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Freedom fighter Denmark Vesey is being honored in the same city where he was executed


A man who lost his life fighting for freedom is being celebrated this month in the city where he was executed. You may not have heard of Denmark Vesey, who inspired abolitionists like Frederick Douglass and Harriet Tubman, but some people in Charleston, S.C., are trying to change that. Victoria Hansen reports.



VICTORIA HANSEN, BYLINE: A man plays reggae near a statue of Denmark Vesey in a Charleston park, which seems fitting since Vesey was born in the Caribbean and planned the most sophisticated rebellion by enslaved people in our nation's history. But Malcolm Omawale Abdullah has never heard of Vesey and, when told, is not surprised.

MALCOLM OMAWALE ABDULLAH: We was always fighters, you know, always will be.

HANSEN: And it's been a fight to get Vesey's tale told in a city where nearly half of all Africans were forced ashore during the slave trade. Lee Bennett Jr. is the historian for Mother Emanuel AME Church, a church once administered by Vesey and where nine Black parishioners were murdered by a white supremacist seven years ago. Bennett grew up in Charleston.

LEE BENNETT: I always would say that I heard whispers about Denmark Vesey.

HANSEN: Bennett remembers Vesey vilified as a Black man intent on killing white people. He did not hear about Vesey as a freedom fighter until he was an adult.

So who was Denmark Vesey? Already enslaved before being taken to Charleston, Vesey won the lottery and bought his freedom. But he could not free his wife and children, owned by someone else. He plotted a revolt for July 14, 1822. Thousands of Black people would kill slaveholders, with those freed fleeing to Haiti. But the plot was leaked and Vesey hanged. Dr. Tonya Matthews plans to tell the story as the CEO and president of Charleston's new International African American Museum, scheduled to open next year.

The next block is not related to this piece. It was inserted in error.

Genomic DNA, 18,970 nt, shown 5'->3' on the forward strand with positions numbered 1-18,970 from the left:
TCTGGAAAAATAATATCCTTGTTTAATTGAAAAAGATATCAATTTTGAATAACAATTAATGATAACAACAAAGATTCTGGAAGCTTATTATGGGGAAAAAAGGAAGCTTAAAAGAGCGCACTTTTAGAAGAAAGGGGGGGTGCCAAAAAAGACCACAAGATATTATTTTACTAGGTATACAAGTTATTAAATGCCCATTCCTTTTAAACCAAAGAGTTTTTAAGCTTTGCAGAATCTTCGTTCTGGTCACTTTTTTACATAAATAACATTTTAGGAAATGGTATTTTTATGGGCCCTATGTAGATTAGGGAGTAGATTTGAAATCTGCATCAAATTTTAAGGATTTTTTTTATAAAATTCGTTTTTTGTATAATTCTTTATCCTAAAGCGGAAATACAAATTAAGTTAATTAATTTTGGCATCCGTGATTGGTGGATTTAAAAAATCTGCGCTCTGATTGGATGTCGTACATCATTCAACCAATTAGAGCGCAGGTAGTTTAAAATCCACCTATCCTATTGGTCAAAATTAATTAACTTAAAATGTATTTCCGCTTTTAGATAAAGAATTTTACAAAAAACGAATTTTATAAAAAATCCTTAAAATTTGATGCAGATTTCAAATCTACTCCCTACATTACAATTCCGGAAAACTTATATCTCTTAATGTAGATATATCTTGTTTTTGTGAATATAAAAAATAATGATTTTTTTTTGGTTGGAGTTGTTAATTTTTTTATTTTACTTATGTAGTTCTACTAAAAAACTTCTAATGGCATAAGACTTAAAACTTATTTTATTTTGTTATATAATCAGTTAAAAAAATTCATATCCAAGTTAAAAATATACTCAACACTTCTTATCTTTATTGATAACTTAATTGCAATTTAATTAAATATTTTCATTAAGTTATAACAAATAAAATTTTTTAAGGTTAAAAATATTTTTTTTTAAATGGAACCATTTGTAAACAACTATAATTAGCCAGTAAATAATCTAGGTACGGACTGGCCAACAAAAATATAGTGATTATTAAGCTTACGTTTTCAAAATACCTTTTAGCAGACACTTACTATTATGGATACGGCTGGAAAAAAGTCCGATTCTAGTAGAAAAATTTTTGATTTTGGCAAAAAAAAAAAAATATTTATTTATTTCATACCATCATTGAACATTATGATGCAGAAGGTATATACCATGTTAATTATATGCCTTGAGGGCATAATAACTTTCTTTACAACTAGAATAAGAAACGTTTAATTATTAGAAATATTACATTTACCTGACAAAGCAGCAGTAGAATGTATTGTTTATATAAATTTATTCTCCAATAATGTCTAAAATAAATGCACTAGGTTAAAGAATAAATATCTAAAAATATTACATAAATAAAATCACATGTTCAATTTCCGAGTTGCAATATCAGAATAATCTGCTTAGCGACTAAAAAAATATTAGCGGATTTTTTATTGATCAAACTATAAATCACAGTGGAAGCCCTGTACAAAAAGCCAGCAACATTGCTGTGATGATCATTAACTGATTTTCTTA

TONYA MATTHEWS: What a failed uprising really meant is that those who had stopped the uprising would get to tell his story.

HANSEN: Slaveholders, fearful of another planned attack, controlled Vesey's narrative, and he was left out of schoolbooks by those who argued the Civil War was over states' rights, not slavery. Lissa Frenkel is the CEO of the city's performing arts center, who learned about this month's 200th anniversary of Vesey's rebellion through Mother Emanuel and wanted to honor it with several days of performances and a talk. She invited the church and museum to take part, saying the story of a free Black man who risked everything for the liberty of others is relevant today.

LISSA FRENKEL: I think there are a lot of people who feel that they're on the frontlines in a fight for freedom on a whole range of different topics.

HANSEN: Topics like abortion, race-based education and discrimination as well as rights for LGBTQ people. Comedian D.L. Hughley, who performed for the event, says Vesey's story also raises questions about what those who are privileged owe to others who have less or are treated less.

D L HUGHLEY: And I think all of us have a responsibility at every station we are in life. It's to bear witness. You have to say what you see.

HANSEN: Historian Dr. Bernard Powers suggests Vesey's story of rebellion serves as a warning of what happens when peaceful change is not an option.

BERNARD POWERS: Because the spirit of freedom and the spirit of liberty is unquenchable, and it's going to manifest itself.

HANSEN: Reverend Clementa Pinckney, killed at Mother Emanuel, often spoke about the importance of being a leader, as he does here two years before his murder.


CLEMENTA PINCKNEY: Sometimes you may have to die like Denmark Vesey to do that.

HANSEN: Vesey was paraded atop his coffin before being hanged. His statue, away from the city's tourist district, has been vandalized. But Vesey's story as a freedom fighter is being told 200 years later.

For NPR News, I'm Victoria Hansen in Charleston, S.C. Transcript provided by NPR, Copyright NPR.

Victoria Hansen
Victoria Hansen is our Lowcountry connection covering the Charleston community, a city she knows well. She grew up in newspaper newsrooms and has worked as a broadcast journalist for more than 20 years. Her first reporting job brought her to Charleston where she covered local and national stories like the Susan Smith murder trial and the arrival of the Citadel’s first female cadet.
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